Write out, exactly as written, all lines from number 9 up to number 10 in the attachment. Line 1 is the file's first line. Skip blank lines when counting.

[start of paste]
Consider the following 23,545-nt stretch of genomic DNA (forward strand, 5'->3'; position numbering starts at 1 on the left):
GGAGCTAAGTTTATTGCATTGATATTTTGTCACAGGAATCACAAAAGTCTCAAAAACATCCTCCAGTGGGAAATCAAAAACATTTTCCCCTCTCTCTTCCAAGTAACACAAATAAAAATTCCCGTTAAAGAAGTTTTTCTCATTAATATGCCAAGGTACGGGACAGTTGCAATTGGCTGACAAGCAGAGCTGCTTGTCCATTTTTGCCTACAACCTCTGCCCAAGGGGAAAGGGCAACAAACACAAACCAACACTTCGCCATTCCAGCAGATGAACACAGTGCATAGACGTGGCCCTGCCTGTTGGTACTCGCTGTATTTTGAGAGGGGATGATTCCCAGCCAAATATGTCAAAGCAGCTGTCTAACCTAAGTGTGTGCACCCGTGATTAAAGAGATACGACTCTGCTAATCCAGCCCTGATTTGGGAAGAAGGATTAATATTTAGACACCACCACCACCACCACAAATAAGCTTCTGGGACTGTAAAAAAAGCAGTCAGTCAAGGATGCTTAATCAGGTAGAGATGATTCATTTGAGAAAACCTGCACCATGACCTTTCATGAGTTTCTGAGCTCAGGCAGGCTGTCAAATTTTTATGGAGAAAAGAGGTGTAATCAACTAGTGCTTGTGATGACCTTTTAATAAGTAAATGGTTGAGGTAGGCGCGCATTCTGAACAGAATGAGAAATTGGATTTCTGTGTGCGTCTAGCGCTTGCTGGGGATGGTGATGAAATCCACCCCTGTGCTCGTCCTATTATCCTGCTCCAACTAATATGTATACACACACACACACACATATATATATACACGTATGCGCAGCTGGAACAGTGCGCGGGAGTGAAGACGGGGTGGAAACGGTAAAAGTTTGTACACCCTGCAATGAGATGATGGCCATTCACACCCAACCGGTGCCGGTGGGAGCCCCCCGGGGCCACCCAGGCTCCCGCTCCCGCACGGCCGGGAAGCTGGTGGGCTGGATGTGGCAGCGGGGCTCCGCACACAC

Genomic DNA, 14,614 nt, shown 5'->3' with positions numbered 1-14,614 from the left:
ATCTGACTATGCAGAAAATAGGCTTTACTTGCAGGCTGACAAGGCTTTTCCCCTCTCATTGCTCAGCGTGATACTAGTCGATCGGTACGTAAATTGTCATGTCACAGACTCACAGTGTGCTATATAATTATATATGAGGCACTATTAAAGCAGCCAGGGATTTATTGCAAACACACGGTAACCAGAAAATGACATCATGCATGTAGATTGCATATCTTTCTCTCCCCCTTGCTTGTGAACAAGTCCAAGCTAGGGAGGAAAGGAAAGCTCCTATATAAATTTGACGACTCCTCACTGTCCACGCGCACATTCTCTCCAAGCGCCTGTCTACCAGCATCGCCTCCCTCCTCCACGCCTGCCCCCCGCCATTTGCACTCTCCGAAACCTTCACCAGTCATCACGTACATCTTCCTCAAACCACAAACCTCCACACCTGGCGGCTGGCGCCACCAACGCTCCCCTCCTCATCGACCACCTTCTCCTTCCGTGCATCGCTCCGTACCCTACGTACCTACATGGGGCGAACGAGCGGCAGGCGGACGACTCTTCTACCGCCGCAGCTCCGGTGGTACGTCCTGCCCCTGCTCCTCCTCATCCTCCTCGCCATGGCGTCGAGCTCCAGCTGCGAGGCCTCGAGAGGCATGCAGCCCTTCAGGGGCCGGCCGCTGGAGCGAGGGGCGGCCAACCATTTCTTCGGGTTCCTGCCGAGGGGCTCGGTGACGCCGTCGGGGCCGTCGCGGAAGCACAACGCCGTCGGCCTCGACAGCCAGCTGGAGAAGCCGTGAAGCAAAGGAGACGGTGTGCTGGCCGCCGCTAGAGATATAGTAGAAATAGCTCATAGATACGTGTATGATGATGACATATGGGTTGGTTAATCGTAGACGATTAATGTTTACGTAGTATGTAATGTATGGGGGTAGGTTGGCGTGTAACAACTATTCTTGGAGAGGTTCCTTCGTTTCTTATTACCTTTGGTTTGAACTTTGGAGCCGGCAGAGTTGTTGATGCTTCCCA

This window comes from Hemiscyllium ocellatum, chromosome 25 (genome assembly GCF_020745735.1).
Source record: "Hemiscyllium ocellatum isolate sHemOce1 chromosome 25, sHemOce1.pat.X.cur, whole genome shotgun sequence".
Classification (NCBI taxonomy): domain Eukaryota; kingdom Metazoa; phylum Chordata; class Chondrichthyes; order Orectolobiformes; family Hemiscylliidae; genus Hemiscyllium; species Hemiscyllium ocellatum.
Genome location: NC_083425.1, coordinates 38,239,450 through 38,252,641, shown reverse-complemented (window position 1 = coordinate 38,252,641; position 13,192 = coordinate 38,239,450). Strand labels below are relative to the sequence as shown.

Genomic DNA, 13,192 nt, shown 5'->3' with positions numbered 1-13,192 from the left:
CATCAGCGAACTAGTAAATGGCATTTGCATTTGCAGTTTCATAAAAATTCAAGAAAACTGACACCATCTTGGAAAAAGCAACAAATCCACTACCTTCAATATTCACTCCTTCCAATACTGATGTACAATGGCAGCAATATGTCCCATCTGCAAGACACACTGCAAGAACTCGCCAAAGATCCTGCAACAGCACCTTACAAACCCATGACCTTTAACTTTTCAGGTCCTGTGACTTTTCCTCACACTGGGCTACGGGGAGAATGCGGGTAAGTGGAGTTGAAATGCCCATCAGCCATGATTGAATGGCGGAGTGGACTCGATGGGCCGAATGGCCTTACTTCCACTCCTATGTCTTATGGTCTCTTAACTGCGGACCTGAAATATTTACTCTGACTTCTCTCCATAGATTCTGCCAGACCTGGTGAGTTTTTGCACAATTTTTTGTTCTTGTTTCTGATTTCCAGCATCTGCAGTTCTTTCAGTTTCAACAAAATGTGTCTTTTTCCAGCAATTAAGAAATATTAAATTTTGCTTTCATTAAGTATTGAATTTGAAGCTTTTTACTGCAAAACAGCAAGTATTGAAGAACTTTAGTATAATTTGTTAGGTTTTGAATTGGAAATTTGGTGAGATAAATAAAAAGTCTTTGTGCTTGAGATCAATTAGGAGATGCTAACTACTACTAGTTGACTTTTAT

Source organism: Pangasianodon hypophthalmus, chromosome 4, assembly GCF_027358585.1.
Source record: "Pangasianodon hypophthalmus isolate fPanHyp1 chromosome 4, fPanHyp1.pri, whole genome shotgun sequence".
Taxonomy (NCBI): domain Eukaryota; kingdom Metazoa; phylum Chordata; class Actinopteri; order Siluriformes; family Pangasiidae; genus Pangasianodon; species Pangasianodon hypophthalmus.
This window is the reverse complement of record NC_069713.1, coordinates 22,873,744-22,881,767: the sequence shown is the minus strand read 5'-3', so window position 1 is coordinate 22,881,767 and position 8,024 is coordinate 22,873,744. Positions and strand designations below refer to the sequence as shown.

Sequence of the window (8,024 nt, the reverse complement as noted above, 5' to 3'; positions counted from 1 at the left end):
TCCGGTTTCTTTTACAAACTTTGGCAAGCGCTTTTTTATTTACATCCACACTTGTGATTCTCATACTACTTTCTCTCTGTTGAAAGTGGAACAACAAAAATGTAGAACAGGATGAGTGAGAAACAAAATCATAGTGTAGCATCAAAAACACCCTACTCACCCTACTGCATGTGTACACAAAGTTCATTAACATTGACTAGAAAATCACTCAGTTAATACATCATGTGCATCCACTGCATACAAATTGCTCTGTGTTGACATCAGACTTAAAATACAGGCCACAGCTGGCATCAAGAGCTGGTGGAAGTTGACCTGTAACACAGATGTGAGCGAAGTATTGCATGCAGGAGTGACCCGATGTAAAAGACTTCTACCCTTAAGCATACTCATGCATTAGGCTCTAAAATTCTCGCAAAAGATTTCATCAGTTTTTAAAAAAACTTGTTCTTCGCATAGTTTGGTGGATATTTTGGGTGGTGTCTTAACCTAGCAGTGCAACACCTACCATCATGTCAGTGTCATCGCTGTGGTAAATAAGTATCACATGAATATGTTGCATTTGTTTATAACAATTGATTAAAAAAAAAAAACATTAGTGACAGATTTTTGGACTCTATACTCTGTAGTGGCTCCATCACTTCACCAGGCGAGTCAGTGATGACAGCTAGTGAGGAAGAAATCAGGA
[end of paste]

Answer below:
Genomic DNA, 13,192 nt, shown 5'->3' with positions numbered 1-13,192 from the left:
CATCAGCGAACTAGTAAATGGCATTTGCATTTGCAGTTTCATAAAAATTCAAGAAAACTGACACCATCTTGGAAAAAGCAACAAATCCACTACCTTCAATATTCACTCCTTCCAATACTGATGTACAATGGCAGCAATATGTCCCATCTGCAAGACACACTGCAAGAACTCGCCAAAGATCCTGCAACAGCACCTTACAAACCCATGACCTTTAACTTTTCAGGTCCTGTGACTTTTCCTCACACTGGGCTACGGGGAGAATGCGGGTAAGTGGAGTTGAAATGCCCATCAGCCATGATTGAATGGCGGAGTGGACTCGATGGGCCGAATGGCCTTACTTCCACTCCTATGTCTTATGGTCTCTTAACTGCGGACCTGAAATATTTACTCTGACTTCTCTCCATAGATTCTGCCAGACCTGGTGAGTTTTTGCACAATTTTTTGTTCTTGTTTCTGATTTCCAGCATCTGCAGTTCTTTCAGTTTCAACAAAATGTGTCTTTTTCCAGCAATTAAGAAATATTAAATTTTGCTTTCATTAAGTATTGAATTTGAAGCTTTTTACTGCAAAACAGCAAGTATTGAAGAACTTTAGTATAATTTGTTAGGTTTTGAATTGGAAATTTGGTGAGATAAATAAAAAGTCTTTGTGCTTGAGATCAATTAGGAGATGCTAACTACTACTAGTTGACTTTTAT